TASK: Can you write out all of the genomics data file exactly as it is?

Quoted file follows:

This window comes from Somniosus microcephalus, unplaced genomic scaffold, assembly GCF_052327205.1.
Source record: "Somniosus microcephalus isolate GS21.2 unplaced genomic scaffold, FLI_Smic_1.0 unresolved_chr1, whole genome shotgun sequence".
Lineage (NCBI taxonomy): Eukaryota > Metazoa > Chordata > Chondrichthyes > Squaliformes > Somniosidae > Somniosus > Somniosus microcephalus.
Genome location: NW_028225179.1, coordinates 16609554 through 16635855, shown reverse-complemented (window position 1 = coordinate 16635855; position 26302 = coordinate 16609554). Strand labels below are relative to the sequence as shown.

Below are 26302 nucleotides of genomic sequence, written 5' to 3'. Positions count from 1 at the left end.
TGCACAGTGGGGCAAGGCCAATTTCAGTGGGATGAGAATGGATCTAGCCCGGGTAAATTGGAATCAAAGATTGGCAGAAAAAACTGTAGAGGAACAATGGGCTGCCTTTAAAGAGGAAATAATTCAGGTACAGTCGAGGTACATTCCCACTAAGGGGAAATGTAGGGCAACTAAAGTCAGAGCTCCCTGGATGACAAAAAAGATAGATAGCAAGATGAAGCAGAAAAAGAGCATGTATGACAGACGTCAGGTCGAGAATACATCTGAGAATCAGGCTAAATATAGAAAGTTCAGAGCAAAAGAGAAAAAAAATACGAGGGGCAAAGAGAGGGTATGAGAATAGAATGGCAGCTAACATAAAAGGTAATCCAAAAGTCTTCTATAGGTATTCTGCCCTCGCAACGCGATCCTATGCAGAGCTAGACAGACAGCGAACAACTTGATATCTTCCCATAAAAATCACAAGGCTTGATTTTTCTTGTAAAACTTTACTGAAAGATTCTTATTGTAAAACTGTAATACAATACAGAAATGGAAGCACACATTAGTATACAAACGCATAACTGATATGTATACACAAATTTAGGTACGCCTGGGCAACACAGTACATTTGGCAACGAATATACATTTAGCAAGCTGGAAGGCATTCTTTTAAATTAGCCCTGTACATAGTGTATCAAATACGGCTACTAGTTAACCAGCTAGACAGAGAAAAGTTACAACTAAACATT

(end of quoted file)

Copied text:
This window comes from Somniosus microcephalus, unplaced genomic scaffold, assembly GCF_052327205.1.
Source record: "Somniosus microcephalus isolate GS21.2 unplaced genomic scaffold, FLI_Smic_1.0 unresolved_chr1, whole genome shotgun sequence".
Lineage (NCBI taxonomy): Eukaryota > Metazoa > Chordata > Chondrichthyes > Squaliformes > Somniosidae > Somniosus > Somniosus microcephalus.
Genome location: NW_028225179.1, coordinates 16609554 through 16635855, shown reverse-complemented (window position 1 = coordinate 16635855; position 26302 = coordinate 16609554). Strand labels below are relative to the sequence as shown.

Below are 26302 nucleotides of genomic sequence, written 5' to 3'. Positions count from 1 at the left end.
TGCACAGTGGGGCAAGGCCAATTTCAGTGGGATGAGAATGGATCTAGCCCGGGTAAATTGGAATCAAAGATTGGCAGAAAAAACTGTAGAGGAACAATGGGCTGCCTTTAAAGAGGAAATAATTCAGGTACAGTCGAGGTACATTCCCACTAAGGGGAAATGTAGGGCAACTAAAGTCAGAGCTCCCTGGATGACAAAAAAGATAGATAGCAAGATGAAGCAGAAAAAGAGCATGTATGACAGACGTCAGGTCGAGAATACATCTGAGAATCAGGCTAAATATAGAAAGTTCAGAGCAAAAGAGAAAAAAAATACGAGGGGCAAAGAGAGGGTATGAGAATAGAATGGCAGCTAACATAAAAGGTAATCCAAAAGTCTTCTATAGGTATTCTGCCCTCGCAACGCGATCCTATGCAGAGCTAGACAGACAGCGAACAACTTGATATCTTCCCATAAAAATCACAAGGCTTGATTTTTCTTGTAAAACTTTACTGAAAGATTCTTATTGTAAAACTGTAATACAATACAGAAATGGAAGCACACATTAGTATACAAACGCATAACTGATATGTATACACAAATTTAGGTACGCCTGGGCAACACAGTACATTTGGCAACGAATATACATTTAGCAAGCTGGAAGGCATTCTTTTAAATTAGCCCTGTACATAGTGTATCAAATACGGCTACTAGTTAACCAGCTAGACAGAGAAAAGTTACAACTAAACATT